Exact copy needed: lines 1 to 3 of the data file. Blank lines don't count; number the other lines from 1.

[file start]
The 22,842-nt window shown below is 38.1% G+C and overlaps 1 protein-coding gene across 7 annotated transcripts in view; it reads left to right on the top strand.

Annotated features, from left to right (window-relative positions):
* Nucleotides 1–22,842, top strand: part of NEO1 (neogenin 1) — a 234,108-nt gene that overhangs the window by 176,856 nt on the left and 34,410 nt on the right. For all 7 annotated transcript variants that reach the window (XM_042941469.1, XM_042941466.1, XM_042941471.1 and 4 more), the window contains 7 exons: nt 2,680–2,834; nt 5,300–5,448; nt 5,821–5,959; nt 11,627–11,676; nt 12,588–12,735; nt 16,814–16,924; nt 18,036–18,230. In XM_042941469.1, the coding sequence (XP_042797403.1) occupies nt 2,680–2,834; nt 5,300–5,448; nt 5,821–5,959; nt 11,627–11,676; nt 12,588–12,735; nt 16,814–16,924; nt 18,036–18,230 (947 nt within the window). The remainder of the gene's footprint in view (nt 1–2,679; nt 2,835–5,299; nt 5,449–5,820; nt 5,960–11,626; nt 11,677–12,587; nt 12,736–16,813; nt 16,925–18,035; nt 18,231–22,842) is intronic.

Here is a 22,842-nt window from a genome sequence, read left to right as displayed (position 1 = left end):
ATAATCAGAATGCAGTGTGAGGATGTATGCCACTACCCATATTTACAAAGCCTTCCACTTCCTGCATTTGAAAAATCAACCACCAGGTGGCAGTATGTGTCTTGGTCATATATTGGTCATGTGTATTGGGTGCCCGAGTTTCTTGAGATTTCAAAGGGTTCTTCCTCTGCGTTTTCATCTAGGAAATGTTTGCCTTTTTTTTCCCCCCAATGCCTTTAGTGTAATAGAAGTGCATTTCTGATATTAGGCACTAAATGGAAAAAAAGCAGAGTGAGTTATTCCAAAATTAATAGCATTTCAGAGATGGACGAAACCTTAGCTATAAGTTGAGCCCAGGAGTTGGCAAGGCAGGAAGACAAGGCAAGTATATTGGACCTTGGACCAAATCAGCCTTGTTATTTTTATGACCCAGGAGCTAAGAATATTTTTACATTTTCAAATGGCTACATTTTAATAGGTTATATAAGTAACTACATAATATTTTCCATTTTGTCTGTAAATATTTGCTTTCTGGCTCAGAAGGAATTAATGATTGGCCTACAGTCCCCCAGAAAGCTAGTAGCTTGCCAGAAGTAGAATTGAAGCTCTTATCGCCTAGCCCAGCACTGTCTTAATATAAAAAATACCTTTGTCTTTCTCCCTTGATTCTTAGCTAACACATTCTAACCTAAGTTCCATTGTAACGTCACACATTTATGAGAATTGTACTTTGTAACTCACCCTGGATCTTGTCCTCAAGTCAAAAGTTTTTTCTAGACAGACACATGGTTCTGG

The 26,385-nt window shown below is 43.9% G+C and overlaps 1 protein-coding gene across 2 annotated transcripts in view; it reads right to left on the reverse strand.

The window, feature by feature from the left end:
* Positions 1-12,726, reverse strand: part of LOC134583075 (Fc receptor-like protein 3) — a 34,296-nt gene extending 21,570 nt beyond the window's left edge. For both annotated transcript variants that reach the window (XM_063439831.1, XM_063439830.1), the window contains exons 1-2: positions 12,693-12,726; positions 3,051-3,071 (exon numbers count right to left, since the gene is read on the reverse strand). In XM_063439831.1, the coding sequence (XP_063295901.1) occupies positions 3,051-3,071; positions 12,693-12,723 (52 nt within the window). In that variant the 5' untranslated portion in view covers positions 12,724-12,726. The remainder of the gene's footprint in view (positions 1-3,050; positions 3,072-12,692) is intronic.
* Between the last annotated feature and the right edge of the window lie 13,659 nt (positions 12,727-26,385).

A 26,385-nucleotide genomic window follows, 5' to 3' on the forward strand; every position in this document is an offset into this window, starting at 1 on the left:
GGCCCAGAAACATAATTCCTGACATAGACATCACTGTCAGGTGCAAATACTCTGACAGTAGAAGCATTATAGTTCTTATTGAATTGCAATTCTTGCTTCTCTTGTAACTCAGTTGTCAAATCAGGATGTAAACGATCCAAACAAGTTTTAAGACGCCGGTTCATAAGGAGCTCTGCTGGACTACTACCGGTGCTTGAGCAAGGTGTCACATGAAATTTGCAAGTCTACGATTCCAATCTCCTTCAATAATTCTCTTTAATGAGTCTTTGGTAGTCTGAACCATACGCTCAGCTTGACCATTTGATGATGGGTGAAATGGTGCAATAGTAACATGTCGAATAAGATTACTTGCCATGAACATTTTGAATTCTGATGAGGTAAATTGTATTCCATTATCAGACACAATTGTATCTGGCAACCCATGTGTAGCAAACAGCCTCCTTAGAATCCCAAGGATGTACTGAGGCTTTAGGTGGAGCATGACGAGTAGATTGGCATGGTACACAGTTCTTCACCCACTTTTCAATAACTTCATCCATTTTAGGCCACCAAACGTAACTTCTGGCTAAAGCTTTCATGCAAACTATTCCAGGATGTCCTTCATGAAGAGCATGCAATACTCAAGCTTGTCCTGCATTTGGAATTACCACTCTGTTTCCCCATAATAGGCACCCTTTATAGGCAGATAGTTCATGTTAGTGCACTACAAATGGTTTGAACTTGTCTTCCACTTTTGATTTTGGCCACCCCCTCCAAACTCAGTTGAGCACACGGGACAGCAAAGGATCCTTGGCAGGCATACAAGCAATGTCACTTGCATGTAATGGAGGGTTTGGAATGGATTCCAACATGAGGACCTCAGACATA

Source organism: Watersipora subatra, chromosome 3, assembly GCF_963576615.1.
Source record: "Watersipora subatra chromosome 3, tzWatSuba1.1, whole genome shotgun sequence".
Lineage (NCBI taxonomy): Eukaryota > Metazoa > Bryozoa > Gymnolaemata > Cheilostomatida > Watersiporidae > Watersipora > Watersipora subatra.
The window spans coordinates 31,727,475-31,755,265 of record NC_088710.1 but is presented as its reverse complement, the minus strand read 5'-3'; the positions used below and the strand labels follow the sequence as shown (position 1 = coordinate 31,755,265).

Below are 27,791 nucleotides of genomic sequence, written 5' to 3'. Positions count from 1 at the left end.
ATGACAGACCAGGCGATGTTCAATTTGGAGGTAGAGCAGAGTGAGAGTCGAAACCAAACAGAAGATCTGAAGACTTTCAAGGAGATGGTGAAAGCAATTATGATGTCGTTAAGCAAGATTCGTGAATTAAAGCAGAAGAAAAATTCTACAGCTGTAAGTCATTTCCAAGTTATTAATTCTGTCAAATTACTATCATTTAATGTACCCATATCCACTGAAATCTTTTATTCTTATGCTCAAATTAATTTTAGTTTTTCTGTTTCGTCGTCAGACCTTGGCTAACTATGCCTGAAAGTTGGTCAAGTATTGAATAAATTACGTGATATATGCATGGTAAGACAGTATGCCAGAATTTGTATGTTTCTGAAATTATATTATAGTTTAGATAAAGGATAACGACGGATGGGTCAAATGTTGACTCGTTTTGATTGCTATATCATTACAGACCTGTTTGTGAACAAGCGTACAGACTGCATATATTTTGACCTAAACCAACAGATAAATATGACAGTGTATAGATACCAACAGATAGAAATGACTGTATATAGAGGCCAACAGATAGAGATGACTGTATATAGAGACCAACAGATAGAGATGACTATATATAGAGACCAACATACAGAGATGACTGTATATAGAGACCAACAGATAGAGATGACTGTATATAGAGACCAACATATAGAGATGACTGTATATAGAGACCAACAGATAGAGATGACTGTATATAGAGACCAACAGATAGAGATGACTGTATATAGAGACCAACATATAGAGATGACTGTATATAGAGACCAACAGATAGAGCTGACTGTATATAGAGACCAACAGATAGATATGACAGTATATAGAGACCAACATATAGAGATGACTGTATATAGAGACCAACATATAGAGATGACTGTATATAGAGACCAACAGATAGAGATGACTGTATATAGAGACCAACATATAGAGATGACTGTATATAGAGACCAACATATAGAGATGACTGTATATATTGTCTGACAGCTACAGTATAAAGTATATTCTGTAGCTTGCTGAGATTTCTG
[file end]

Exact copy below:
The 22,842-nt window shown below is 38.1% G+C and overlaps 1 protein-coding gene across 7 annotated transcripts in view; it reads left to right on the top strand.

Annotated features, from left to right (window-relative positions):
* Nucleotides 1–22,842, top strand: part of NEO1 (neogenin 1) — a 234,108-nt gene that overhangs the window by 176,856 nt on the left and 34,410 nt on the right. For all 7 annotated transcript variants that reach the window (XM_042941469.1, XM_042941466.1, XM_042941471.1 and 4 more), the window contains 7 exons: nt 2,680–2,834; nt 5,300–5,448; nt 5,821–5,959; nt 11,627–11,676; nt 12,588–12,735; nt 16,814–16,924; nt 18,036–18,230. In XM_042941469.1, the coding sequence (XP_042797403.1) occupies nt 2,680–2,834; nt 5,300–5,448; nt 5,821–5,959; nt 11,627–11,676; nt 12,588–12,735; nt 16,814–16,924; nt 18,036–18,230 (947 nt within the window). The remainder of the gene's footprint in view (nt 1–2,679; nt 2,835–5,299; nt 5,449–5,820; nt 5,960–11,626; nt 11,677–12,587; nt 12,736–16,813; nt 16,925–18,035; nt 18,231–22,842) is intronic.